If the state intends to bring charges against an individual, that typically means there is evidence implicating them. Chemical and physical evidence, in particular, can make people feel as though they will have no way to defend against pending charges.
If police officers found DNA or fingerprints at a crime scene, that can seem like very authoritative evidence implicating someone in criminal activity. All too often, those accused of criminal offenses
plead guilty because they think they have no way of fighting the state’s allegations. However, small errors with evidence can make a big difference for someone accused of breaking the law.
Mistakes when collecting or handling evidence matter
If police officers don’t follow best practices, defendants may be in a good position to question the accuracy or validity of the state’s evidence. When police discover a crime scene, they typically need to secure it to prevent access by members of the general public.
Oftentimes, hours are even days may have passed since the alleged criminal incident, raising questions about when someone may have left fingerprints or biological materials at a crime scene. The possible contamination of a crime scene can raise questions about the usefulness of the evidence that police officers gather.
Additionally, if officers don’t follow the appropriate steps while gathering, transporting, storing and testing evidence, those mistakes can affect the usefulness of that evidence during a criminal trial. Chain of custody issues undermine the usefulness of state evidence.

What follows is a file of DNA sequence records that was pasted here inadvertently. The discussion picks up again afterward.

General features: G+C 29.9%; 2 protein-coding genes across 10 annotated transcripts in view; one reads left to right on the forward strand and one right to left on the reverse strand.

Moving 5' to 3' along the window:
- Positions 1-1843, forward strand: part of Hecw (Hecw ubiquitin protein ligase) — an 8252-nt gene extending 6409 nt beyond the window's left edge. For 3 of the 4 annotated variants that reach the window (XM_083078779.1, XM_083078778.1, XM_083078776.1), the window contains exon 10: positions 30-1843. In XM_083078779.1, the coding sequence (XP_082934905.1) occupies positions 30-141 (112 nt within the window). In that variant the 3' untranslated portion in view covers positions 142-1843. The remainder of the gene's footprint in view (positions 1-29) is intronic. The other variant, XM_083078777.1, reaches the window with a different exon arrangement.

Maintaining a very clear chain of custody without any gaps is of the utmost importance for the preservation of the evidence gathered by the state. Gaps and mistakes in the chain of custody records for evidence can lead to a defense attorney undermining its credibility or preventing its inclusion during a criminal trial. They might even bring in expert witnesses to explore how crime scene contamination and other issues could impact the credibility of the prosecution’s claims.
Criminal defendants often think that they cannot defend against charges if they know the state has strong evidence. Even those who maintain their innocence may plead guilty because they feel as though they would need to fight an uphill battle. Yet, seeking legal guidance and understanding that even minor mistakes can lead to truly favorable outcomes can inspire individuals to fight back.